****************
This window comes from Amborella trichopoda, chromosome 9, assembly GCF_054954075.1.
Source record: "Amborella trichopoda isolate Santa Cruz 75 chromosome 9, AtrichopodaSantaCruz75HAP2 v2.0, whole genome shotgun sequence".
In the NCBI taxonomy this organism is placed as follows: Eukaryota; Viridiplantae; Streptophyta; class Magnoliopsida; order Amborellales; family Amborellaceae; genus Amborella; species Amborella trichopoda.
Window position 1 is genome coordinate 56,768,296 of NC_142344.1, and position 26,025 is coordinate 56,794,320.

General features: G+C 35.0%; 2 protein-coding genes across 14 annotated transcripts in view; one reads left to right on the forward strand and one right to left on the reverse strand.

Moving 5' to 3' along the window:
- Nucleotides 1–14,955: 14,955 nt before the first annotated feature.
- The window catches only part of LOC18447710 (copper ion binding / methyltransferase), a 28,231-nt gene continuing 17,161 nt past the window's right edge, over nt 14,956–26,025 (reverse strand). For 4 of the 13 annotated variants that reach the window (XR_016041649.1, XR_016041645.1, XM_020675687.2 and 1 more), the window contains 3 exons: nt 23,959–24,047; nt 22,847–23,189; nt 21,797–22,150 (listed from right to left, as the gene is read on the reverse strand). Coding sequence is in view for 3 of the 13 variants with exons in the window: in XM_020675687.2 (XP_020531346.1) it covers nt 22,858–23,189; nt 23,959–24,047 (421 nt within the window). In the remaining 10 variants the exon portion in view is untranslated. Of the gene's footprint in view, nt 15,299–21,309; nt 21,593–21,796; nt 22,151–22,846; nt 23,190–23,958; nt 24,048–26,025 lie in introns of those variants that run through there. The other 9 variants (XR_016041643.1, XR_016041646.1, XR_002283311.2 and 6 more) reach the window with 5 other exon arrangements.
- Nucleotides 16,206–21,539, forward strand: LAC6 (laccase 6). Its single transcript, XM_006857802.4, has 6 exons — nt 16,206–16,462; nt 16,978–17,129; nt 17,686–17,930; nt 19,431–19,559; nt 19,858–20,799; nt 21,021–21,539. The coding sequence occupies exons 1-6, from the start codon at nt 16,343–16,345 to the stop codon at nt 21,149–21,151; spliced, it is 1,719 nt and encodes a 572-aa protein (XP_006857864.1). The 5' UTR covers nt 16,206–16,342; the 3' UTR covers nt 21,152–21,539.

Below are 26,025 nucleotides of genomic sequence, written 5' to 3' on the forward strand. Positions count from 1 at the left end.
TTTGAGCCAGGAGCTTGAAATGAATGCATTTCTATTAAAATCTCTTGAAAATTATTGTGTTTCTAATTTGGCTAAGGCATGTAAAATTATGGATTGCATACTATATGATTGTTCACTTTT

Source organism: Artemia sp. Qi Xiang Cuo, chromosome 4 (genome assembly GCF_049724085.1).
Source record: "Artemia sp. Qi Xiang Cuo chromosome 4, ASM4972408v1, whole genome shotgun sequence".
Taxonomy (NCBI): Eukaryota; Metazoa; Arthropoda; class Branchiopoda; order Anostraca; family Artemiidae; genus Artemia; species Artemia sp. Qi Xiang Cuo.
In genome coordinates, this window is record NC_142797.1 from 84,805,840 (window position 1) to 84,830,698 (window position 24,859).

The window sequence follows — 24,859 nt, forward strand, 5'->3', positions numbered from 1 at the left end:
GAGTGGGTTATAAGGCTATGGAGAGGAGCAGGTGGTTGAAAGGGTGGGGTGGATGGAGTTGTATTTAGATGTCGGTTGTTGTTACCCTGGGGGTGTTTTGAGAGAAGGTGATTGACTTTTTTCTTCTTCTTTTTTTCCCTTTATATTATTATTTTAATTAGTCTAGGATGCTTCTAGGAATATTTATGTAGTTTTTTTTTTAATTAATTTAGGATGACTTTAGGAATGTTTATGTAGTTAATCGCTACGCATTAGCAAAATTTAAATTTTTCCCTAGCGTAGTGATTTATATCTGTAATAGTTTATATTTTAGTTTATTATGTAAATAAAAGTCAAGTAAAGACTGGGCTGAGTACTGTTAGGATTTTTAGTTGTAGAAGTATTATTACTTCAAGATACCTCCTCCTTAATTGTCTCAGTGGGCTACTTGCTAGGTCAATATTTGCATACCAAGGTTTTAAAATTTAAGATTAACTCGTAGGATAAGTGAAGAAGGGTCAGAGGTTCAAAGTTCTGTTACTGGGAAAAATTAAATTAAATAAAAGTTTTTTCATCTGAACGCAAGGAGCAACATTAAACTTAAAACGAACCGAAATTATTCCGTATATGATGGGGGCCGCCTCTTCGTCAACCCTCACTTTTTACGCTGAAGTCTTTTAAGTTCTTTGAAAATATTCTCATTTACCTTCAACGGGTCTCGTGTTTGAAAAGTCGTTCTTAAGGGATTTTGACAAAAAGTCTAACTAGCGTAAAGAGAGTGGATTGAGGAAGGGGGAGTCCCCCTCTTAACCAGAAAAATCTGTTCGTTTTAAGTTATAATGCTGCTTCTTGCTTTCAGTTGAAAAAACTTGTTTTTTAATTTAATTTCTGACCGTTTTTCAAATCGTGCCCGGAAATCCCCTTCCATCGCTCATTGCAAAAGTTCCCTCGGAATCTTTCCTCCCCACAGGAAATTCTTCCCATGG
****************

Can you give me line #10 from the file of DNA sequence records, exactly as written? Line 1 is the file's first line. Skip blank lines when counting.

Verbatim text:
Below are 26,025 nucleotides of genomic sequence, written 5' to 3' on the forward strand. Positions count from 1 at the left end.